Expired cans of salmon from decades ago reveal a big surprise: ScienceAlert

Canned salmon are the unlikely heroes of the occasional natural history museum in the back of the warehouse, preserving decades of Alaska's marine environment in brine and tin.

Parasites can tell us a lot about an ecosystem, because they are usually found in many species. But unless they cause some major problems for humans, we historically haven't paid much attention to them.

This is a problem for parasite ecologists, such as Natalie Mastic and Chelsea Wood of the University of Washington, who have been searching for a way to retrospectively track the effects of parasites on marine mammals in the Pacific Northwest.

So when Wood received a phone call from the Seattle Seafood Produce Association, asking if she would be interested in taking boxes of old, dusty, expired salmon cans — dating back to the 1970s — off their hands, her answer was, unequivocally, yes.

The cases had been set aside for decades as part of the Society's quality control process, but in the hands of ecologists, they have become an archive of excellently preserved specimens; Not from salmon, but from worms.

Although the idea of ​​worms in canned fish is a bit alarming, these marine parasites are about 0.4 inches (1 cm) long. AnisakidsIt is harmless to humans when killed during the canning process.

“Everyone assumes that having worms in your salmon is a sign that things have gone off the rails.” He says wood.

“But the anisakid's life cycle integrates many components of the food web. I see their presence as a signal that the fish on your plate came from a healthy ecosystem.”

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Anisakid worm (circled in red) in canned salmon fillets. (Natalie Mastic/University of Washington)

Anisakis enter the food web when they are ingested KrillWhich in turn are eaten by larger species. So they end up in the salmon and, eventually, in the intestines of marine mammals, where the worms complete their life cycle by reproducing. The mammals release their eggs into the ocean, starting the cycle again.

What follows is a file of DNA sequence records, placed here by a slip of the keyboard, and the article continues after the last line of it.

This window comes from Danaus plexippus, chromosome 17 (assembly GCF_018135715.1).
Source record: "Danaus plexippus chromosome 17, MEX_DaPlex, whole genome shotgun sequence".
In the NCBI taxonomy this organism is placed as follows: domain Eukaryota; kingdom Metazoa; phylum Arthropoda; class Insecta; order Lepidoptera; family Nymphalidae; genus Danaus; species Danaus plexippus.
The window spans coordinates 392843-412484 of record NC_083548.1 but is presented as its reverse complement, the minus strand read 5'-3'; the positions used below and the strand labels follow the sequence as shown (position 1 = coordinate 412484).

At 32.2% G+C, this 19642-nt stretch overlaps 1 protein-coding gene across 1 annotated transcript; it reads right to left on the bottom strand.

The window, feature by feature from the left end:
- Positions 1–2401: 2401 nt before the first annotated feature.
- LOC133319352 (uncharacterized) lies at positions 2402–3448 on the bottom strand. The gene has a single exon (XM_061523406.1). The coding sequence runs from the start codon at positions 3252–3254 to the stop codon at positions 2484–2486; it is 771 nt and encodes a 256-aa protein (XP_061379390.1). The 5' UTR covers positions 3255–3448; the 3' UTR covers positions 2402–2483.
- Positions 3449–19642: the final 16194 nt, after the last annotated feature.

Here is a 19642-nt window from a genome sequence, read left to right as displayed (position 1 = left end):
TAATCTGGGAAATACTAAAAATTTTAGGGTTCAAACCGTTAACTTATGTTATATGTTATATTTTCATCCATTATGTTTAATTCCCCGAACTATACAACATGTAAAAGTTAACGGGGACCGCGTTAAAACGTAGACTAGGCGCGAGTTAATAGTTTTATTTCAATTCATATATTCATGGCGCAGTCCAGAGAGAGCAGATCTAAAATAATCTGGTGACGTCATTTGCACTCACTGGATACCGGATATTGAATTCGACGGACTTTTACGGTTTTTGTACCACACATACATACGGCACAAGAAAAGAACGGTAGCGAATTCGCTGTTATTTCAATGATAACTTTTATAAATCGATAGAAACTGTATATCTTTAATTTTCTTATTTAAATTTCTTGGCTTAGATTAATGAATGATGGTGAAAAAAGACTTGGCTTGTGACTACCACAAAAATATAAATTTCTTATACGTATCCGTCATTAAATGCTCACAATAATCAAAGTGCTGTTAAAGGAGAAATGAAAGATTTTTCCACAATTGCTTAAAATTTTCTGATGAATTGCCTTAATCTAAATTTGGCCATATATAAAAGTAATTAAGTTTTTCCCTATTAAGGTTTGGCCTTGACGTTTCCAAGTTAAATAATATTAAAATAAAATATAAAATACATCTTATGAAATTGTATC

“If the host is not present — marine mammals, for example — the anisakis will not be able to complete their life cycle and their numbers will decline.” He says Wood, senior author of the paper.

The 178 cans in the Archive contain four different species of salmon caught from the Gulf of Alaska and Bristol Bay over a 42-year period (1979-2021), including 42 cans of salmon. (Onchorinchus kita), 22 coho (Oncorynchus Kesoch), 62 pink (Oncorynchus Gorbusha), and 52 Ain al-Suki (Onchorinchus nerca).

Although the techniques used to preserve salmon do not preserve the worms in their original state, the researchers were able to dissect the fillets and count the number of worms per gram of salmon.

Enlarged brown worm on a white background
Highly hydrolyzed anisakid found in canned salmon. (Natalie Mastic/University of Washington)

They found that worms increased over time in chum and pink salmon, but not in sockeye or coho.

“Seeing their numbers rise over time, as we did with pink salmon, suggests that these parasites were able to find all the suitable hosts and reproduce. This could indicate a stable or recovering ecosystem, with enough suitable hosts for the anisakis.” “,” He says Mastic, lead author of the paper.

But stable levels of anisakid in coho and sockeye are difficult to interpret, especially since the canning process has made it difficult to identify specific anisakid species.

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“Although we are confident about our identity at the family level, we have not been able to recognize our identity [anisakids] We discovered it at the species level,” the authors He writes“So it is possible that parasites of growing species tend to infect pink and sockeye salmon, while parasites of sedentary species tend to infect coho and sockeye salmon.”

Mastic and his colleagues believe that this new approach – turning dusty old cans into an environmental archive – could fuel many scientific discoveries. Looks like they've opened a big can of worms.

This research was published in Environment and evolution.

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